Final outcome for THE jammer.
Department of Justice
Release No. 06-122
FOR IMMEDIATE RELEASE
Information, Contact Public Affairs
UNAUTHORIZED RADIO OPERATOR WHO INTERFERED WITH GOVERNMENT FREQUENCIES SENTENCED TO 7 YEARS
Jack Gerritsen, 70, received the seven-year sentenced from United States District Judge R. Gary Klausner, who commented on the seriousness of interfering with radio frequencies used by public safety organizations and the fact that Gerritsen was a repeat offender.
Following a 3 1/2-day trial last December, Gerritsen was found guilty of a felony charge of malicious interference with a communications system operated by the United States. He was also found guilty of two misdemeanor counts of willful or malicious interference with radio communications and three misdemeanor counts of transmitting radio signals without a license.
The Federal Communications Commission investigated illegal radio transmissions linked to Gerritsen for four years. According to court documents filed in this case, the FCC investigation revealed that Gerritsen transmitted prerecorded messages, as well as real-time harassment and profanity, for hours at a time, often making it impossible for licensed radio operators to use the public frequencies.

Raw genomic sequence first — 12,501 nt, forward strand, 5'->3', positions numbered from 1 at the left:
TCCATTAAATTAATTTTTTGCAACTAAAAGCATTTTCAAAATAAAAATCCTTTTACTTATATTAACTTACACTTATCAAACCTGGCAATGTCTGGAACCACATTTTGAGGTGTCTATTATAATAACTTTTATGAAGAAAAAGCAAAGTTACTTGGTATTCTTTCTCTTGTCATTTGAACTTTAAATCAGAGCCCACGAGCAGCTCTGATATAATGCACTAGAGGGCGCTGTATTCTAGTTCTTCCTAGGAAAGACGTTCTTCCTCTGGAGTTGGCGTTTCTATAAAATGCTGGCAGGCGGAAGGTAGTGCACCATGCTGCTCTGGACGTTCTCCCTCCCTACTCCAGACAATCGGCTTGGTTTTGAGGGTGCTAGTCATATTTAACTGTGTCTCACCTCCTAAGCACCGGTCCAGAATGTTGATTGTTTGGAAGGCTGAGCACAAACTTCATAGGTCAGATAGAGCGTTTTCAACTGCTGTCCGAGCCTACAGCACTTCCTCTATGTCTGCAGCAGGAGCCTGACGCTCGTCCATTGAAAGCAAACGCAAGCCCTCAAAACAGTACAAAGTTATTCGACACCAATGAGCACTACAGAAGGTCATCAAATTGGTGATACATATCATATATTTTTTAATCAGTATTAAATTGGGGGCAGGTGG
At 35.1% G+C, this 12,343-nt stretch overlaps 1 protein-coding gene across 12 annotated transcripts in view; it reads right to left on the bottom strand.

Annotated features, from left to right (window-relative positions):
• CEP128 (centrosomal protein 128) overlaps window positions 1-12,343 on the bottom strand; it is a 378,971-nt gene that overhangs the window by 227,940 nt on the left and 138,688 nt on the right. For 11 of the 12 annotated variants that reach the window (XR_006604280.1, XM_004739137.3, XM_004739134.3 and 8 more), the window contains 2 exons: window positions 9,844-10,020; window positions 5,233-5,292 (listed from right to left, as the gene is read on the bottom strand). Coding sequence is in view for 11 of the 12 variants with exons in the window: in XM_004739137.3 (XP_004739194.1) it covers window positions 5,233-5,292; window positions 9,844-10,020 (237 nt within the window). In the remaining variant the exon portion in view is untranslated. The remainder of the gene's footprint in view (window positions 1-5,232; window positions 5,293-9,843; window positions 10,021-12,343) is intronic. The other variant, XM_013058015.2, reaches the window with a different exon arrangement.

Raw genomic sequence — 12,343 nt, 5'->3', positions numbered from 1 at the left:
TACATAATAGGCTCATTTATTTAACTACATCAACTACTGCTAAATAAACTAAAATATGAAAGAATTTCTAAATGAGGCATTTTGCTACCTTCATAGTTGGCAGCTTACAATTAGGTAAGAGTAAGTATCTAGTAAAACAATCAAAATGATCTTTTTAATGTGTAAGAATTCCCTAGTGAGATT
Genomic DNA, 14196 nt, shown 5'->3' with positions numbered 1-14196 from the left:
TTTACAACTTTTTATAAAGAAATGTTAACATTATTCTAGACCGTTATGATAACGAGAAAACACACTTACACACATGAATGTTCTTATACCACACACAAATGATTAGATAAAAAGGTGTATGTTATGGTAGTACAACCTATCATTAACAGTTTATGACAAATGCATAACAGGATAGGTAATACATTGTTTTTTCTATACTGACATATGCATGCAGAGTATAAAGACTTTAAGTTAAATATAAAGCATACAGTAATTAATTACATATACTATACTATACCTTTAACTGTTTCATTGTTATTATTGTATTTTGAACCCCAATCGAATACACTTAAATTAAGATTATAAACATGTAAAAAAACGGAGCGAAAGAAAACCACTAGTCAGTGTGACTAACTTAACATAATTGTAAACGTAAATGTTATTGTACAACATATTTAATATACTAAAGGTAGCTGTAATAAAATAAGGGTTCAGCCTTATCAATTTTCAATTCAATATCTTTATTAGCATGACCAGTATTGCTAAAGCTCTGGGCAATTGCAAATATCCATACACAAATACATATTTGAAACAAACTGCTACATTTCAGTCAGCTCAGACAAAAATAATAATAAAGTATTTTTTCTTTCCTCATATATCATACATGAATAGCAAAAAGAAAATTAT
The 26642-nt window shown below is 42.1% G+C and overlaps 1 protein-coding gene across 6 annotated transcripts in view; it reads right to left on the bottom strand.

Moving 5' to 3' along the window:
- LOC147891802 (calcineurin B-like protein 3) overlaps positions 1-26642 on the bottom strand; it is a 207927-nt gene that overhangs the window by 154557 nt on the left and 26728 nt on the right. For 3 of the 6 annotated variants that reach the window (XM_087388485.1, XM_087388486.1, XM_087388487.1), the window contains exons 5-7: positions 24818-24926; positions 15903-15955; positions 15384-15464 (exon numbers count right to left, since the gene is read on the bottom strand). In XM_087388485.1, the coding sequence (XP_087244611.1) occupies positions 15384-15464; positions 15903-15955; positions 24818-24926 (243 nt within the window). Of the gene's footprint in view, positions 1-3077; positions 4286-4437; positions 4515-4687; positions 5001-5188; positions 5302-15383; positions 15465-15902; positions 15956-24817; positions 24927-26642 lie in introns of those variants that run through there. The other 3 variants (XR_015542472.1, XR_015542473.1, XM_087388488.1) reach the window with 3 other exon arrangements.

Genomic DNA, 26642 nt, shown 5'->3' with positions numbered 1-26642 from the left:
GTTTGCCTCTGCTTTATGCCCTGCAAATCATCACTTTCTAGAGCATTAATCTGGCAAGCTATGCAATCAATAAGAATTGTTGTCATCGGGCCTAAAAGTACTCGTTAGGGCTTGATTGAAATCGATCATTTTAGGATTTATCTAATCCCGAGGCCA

In 2000, Gerritsen was convicted in state court of interfering with the radio communications of the California Highway Patrol, and he was sentenced to one years in prison. After he was released from custody, Gerritsen applied for and received an amateur radio license from the FCC. Within a week, after the FCC realized it had given a license to someone convicted of interfering with public safety radio frequencies, the agency set aside the license.
The FCC has received complaints concerning Gerrisen’s activities from Ham radio operators and various agencies, including the military, the Coast Guard, local police departments and the American Red Cross. The evidence presented at trial showed that Gerritsen:interfered with a Coast Guard Auxiliary amateur operator, who was assisting the Coast Guard during a search and rescue operation on October 29, 2004;
Interfered with American Red Cross radio transmissions on January 14, 2005, while the agency was preparing for disaster relief operations involving the Prado Dam; and
Caused the cancellation of an Army Reserve homeland security training exercise on March 10, 2005 when he interfered with the United States Army Military Affiliate Radio System;
Transmitted over amateur radio frequencies without a valid license on three separate occasions in 2003 and 2004.
Gerritsen, who represented himself at trial, has been in custody since his conviction last year.
This case is the product of an investigation by the Federal Communications Commission, which received substantial assistance from the Federal Bureau of Investigation.
"What goes around, comes around."